King Gizzard And The Lizard Wizard Paper Mache Dream Balloon on Colored LP + Download
First Pressing on Colored Vinyl
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Like many of the world's greatest artists, King Gizzard and the Lizard Wizard is one of the most difficult bands to pin down. The Australian-based septet constantly zig when you think they're about to zag. Starting out in 2010 as a solid garage rock group, they've followed their collective muse wherever it chose to lead them, whether that be the bluesy alien psychedelia of their 2014 album Oddments or the expansive, almost jazzy, Dead-like head trips of Quarters!
For their latest opus, they initially thought it was going to be filled with the darker, heavier material that the band has been playing live of late. But Stu Mackenzie soon decided that it was time to put aside the longer, more conceptual pieces and go in a completely new direction. Hence, the band's seventh album Paper Mâché Dream Balloon was recorded using nothing but acoustic instruments. The result is a lovely, lilting pop masterpiece that still evokes the same intoxicating exuberance as KGATLW's most recent work, but with a more pastoral, communal feel to it.
That spirit came alive in the writing and recording process. Unlike the last two albums, there is no overarching theme tying it all together. So, rather than cooking the whole thing up as a group in the studio or rehearsal space, the various members of KGATLW wrote separately, bringing their songs to the group as they finished them. "There was a lot of collaboration," says Mackenzie, "but in smaller combinations." That could have made for a schizophrenic batch of tunes, but the band are so deeply connected at this point that they each reached the same sonic conclusions, combining the rambling pulse of T. Rex ("The Bitter Boogie"), the free-spirited bliss of The Free Design ("Dirt"), and the countryside wanderings of late ‘60s Kinks ("Bone", "Most of What I Like").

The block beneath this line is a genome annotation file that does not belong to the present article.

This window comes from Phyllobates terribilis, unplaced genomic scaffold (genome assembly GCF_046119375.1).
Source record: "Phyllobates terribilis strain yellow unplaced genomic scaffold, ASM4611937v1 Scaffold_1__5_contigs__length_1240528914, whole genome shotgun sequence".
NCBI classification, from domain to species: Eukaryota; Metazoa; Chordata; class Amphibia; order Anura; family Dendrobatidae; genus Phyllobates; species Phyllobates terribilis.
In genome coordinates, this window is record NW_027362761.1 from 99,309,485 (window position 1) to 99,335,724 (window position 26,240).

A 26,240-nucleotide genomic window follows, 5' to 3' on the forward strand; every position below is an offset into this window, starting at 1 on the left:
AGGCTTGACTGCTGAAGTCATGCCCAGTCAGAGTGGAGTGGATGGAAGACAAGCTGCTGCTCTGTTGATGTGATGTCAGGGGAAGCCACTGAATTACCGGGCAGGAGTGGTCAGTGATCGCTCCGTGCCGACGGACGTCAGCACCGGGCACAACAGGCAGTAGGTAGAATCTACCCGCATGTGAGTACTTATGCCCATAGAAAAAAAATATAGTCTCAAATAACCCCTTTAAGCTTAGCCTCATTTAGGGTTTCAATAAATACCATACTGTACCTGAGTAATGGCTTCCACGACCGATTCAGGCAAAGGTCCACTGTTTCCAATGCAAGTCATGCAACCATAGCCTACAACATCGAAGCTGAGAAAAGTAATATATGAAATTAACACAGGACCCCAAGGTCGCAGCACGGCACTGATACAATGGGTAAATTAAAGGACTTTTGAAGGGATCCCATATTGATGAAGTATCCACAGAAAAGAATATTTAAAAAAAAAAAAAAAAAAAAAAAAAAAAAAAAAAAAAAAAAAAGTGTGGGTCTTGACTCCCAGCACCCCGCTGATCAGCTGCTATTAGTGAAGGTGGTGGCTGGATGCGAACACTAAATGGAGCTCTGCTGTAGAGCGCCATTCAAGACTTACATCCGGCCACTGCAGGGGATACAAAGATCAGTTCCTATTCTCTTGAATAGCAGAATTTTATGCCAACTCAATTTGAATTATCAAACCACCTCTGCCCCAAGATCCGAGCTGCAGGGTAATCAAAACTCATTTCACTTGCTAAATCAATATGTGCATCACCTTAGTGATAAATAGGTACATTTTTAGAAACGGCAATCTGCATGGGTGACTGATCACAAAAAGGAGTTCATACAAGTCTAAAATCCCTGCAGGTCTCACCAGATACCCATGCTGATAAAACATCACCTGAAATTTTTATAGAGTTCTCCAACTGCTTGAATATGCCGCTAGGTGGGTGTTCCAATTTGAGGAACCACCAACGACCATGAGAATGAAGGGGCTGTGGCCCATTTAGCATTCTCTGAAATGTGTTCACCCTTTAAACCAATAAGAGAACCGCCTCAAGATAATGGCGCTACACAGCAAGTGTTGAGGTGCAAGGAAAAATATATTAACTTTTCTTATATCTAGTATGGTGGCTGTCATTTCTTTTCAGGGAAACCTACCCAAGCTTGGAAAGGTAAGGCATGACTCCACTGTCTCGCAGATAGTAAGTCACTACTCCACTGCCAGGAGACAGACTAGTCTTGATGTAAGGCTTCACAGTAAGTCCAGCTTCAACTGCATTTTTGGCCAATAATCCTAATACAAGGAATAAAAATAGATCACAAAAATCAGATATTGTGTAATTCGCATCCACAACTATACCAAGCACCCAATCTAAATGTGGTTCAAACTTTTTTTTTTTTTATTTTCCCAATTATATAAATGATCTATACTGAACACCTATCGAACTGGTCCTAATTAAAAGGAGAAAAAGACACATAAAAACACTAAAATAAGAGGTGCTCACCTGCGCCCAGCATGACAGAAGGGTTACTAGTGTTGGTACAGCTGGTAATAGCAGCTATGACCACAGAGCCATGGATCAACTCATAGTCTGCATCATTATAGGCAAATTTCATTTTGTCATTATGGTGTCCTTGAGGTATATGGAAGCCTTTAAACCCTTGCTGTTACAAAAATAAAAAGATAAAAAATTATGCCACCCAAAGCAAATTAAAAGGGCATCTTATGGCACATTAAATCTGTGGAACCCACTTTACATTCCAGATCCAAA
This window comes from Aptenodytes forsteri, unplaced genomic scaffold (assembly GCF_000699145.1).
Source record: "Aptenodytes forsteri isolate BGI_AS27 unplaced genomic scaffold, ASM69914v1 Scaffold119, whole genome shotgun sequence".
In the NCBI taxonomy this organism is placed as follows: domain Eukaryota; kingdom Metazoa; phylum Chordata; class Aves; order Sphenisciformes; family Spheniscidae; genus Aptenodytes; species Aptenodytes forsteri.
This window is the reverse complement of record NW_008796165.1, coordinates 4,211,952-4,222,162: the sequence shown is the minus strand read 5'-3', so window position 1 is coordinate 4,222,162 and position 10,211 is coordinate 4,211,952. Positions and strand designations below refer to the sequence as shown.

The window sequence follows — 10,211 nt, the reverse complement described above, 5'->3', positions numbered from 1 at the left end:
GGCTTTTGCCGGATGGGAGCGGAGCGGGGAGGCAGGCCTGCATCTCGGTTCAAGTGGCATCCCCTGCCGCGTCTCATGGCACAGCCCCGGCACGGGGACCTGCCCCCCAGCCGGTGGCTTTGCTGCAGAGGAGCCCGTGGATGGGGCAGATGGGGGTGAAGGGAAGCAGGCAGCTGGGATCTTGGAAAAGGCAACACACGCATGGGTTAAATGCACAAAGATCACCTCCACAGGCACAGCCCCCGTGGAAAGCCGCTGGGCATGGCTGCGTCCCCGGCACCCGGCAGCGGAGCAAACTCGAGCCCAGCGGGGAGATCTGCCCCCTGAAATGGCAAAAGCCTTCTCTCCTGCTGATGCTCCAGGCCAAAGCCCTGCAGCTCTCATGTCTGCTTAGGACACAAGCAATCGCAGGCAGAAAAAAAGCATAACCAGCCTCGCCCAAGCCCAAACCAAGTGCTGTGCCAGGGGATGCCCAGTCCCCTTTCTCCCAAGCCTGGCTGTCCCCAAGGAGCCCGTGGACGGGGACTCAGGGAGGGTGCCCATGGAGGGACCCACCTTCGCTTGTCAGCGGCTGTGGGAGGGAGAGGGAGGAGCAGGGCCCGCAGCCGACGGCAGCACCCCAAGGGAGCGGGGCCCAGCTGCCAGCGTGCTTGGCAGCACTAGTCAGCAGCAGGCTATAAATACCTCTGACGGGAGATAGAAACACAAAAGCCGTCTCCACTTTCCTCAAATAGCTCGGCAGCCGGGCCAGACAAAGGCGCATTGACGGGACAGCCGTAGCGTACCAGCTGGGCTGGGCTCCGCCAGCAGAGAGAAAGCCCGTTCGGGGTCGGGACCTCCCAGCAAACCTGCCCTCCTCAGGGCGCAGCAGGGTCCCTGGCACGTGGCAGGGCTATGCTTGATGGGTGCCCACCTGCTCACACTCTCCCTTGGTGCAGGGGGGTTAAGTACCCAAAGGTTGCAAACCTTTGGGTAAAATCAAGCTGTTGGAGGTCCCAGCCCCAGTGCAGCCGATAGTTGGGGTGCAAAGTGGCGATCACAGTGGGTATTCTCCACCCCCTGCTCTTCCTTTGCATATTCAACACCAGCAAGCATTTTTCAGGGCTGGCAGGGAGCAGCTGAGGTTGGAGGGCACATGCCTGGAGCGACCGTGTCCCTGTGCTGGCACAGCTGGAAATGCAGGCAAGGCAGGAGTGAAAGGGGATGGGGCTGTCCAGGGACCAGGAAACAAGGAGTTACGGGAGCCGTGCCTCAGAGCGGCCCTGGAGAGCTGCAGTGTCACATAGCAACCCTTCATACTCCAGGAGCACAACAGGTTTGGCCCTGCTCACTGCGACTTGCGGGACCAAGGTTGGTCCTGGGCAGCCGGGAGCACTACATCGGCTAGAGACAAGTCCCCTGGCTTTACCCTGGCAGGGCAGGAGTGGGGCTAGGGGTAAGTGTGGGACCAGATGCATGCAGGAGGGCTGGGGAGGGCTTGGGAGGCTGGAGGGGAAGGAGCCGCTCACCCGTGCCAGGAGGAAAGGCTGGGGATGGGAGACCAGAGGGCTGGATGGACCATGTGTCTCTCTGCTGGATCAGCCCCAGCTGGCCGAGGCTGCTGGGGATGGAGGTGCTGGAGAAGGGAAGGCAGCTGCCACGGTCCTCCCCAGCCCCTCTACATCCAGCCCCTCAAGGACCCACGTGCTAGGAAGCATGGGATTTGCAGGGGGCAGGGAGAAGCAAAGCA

While embracing the limitations of their choice of only acoustic sounds, KGATLW were able to get a little experimental as well. To fill out the sound, they borrowed a batch of instruments that they had never played before – clarinet, double bass, and cello, among them – and eked sounds and melodies out of them. That only helps to add to joyous jumble that is Paper Mâché Dream Balloon.
Too, the band eschewed traditional recording methods for most of this new LP. The bare bones of many of the songs were laid down by Mackenzie in a shipping container that sat on his parents' farm on the Victorian coast of Australia. From there, the band stitched the rest of it together with overdubs and new recordings in their bedrooms and home studios, outside of the closing instrumental "Paper Mâché," which was captured with the help of Unknown Mortal Orchestra bassist Jake Portrait while they were in New York.